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Let’s Learn the Hinchenbrooke Lessons

The news that Circle pulled out of the management of Hinchenbrooke Hospital was a disappointment but, if we’re honest, probably not a shock to many.

The private sector is fantastic, with a huge range of skills and expertise that the public sector can learn from. But the NHS is a strange beast and requires careful, sophisticated handling. It is different.

I once heard a well-known SHA Chief Executive say “Most organisations are straightforward: there is one lever and if you pull it a door opens. Some organisations are more complex: there is a range of levers and a range of doors that they open. The NHS is different: there are hundreds of levers and hundreds of doors, and no obvious link. We spend most of our time running around desperately pulling leers in the hope that the one door we want open does!”

But most in the NHS will admit that they need the private sector. So if the Circle model is no longer an option, what do we do? What are the principles that we can take from effective private sector companies?

Let me suggest just three:

Customer Focus – private sector companies know that if the customer (whoever that is) is not happy, then profits will fall. Without a satisfied customer we have no successful business model. The NHS is usually brilliant at patient care, but sadly this is not always the same thing. We have all experienced less than optimum ‘phone conversations, poorly worded letters, embarrassingly bad waiting rooms. Simple stuff, yet it makes a real difference.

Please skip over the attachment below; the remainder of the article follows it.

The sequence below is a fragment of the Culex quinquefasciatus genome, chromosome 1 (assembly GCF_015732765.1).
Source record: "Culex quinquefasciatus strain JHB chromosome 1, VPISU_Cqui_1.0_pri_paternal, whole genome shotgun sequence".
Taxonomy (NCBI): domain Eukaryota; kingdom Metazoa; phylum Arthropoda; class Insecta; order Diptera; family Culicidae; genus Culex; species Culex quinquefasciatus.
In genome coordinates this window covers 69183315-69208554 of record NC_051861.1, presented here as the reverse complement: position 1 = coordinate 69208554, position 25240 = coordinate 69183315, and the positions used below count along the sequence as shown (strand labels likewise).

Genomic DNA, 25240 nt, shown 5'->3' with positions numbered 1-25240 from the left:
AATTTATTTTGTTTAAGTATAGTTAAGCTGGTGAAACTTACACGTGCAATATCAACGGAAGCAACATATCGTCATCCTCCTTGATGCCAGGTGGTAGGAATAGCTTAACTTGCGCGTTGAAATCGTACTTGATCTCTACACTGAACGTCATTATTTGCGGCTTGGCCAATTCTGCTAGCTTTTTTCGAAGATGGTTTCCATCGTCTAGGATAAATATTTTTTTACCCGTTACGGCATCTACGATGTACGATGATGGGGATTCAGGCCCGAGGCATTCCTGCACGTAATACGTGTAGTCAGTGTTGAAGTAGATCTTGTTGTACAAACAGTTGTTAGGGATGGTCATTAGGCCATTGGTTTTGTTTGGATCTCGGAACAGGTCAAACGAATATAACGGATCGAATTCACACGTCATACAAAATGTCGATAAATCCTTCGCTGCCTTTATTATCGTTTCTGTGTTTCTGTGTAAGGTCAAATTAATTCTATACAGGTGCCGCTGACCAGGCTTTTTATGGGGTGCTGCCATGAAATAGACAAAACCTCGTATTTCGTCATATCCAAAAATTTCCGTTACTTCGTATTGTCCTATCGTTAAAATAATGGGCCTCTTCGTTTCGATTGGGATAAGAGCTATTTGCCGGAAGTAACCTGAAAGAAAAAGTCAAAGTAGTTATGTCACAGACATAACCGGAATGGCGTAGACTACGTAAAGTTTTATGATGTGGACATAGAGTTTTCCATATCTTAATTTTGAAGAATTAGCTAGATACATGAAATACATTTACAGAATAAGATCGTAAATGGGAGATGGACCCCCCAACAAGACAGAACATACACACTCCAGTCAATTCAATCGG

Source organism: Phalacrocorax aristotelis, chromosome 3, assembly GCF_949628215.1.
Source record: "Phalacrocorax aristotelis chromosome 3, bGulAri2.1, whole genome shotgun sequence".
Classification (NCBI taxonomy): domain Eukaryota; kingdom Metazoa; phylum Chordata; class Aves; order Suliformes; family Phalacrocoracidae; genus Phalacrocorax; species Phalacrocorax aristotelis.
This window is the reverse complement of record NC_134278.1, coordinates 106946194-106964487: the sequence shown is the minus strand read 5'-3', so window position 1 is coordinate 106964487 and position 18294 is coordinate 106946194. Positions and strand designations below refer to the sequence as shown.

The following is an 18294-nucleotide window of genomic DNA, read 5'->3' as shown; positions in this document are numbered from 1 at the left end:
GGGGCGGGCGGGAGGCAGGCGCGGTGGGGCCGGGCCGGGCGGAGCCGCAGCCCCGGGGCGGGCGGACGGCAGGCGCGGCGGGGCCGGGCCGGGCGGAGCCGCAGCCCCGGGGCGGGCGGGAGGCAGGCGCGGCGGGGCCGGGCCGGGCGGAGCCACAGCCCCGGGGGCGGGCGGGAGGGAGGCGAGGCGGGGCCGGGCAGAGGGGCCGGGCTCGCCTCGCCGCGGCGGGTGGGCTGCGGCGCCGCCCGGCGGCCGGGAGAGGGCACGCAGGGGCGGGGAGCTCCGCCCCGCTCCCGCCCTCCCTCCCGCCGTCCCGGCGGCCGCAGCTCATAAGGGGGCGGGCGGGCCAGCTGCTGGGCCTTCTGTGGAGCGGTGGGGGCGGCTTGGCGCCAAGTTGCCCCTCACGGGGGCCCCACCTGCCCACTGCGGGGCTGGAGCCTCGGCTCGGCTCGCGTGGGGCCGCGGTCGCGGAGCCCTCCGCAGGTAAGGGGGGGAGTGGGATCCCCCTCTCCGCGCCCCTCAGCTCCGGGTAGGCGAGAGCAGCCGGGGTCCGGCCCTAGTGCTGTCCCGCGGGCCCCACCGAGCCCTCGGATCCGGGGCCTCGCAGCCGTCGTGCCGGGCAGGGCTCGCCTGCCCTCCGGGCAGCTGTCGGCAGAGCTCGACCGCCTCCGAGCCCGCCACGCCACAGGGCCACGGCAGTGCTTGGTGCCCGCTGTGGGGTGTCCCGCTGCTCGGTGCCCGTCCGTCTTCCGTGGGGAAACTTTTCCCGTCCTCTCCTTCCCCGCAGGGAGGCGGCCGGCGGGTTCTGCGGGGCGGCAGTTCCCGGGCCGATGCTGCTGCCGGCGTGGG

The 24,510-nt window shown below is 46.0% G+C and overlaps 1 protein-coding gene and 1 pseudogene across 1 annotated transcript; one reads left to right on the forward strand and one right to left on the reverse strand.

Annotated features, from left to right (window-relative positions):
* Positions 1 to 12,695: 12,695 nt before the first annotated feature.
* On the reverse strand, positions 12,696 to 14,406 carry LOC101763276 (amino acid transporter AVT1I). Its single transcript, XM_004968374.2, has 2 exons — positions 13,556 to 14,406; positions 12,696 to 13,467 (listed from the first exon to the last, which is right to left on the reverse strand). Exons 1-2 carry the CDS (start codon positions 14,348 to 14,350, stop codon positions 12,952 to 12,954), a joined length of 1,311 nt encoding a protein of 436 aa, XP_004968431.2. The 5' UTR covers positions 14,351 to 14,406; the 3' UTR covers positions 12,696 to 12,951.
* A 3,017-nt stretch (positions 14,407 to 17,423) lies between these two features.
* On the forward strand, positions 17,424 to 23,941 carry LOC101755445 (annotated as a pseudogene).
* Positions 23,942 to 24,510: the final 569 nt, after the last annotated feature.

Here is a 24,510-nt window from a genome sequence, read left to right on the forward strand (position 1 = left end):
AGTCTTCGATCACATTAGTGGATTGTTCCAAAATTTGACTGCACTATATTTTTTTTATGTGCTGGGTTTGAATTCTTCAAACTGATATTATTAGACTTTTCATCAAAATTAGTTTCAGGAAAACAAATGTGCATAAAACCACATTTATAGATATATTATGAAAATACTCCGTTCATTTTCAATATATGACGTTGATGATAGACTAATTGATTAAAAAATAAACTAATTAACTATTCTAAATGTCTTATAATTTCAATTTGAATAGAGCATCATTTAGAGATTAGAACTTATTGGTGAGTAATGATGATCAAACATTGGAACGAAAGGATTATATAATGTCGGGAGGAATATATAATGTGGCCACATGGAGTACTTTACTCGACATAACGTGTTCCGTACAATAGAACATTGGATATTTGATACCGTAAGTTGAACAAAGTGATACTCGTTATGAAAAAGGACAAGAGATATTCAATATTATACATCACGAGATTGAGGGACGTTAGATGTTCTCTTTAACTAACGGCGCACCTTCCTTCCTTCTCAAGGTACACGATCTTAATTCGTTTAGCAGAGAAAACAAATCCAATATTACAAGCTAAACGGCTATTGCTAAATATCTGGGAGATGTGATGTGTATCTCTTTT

Understand the Money. The NHS must not become financially obsessed, but understanding money is essential. How many trusts have got into trouble as they were too focused on the target and not the cash? Cash is king, not just because we like spending it, but because it can often help us see where the value lies and where the focus is. Doing something that loses money is not a bad thing as long as you know why you’re doing it and why the money isn’t following you.

Decision Making. Private companies make quick decisions because they have to. They cannot wait around or someone will beat then to it. The NHS is often a slow, ponderous beast that makes an oil tanker look like its being driven by Lewis Hamilton. The NHS can learn a lot from streamlined, slimmed down hierarchies that understand the business and decide strategy and operations swiftly.

I am sure there are more lessons, and that it works the other way as well.

There are a lot of lessons to be drawn from the Hinchenbrooke experience, but ignoring the private sector in the NHS is not one of them.

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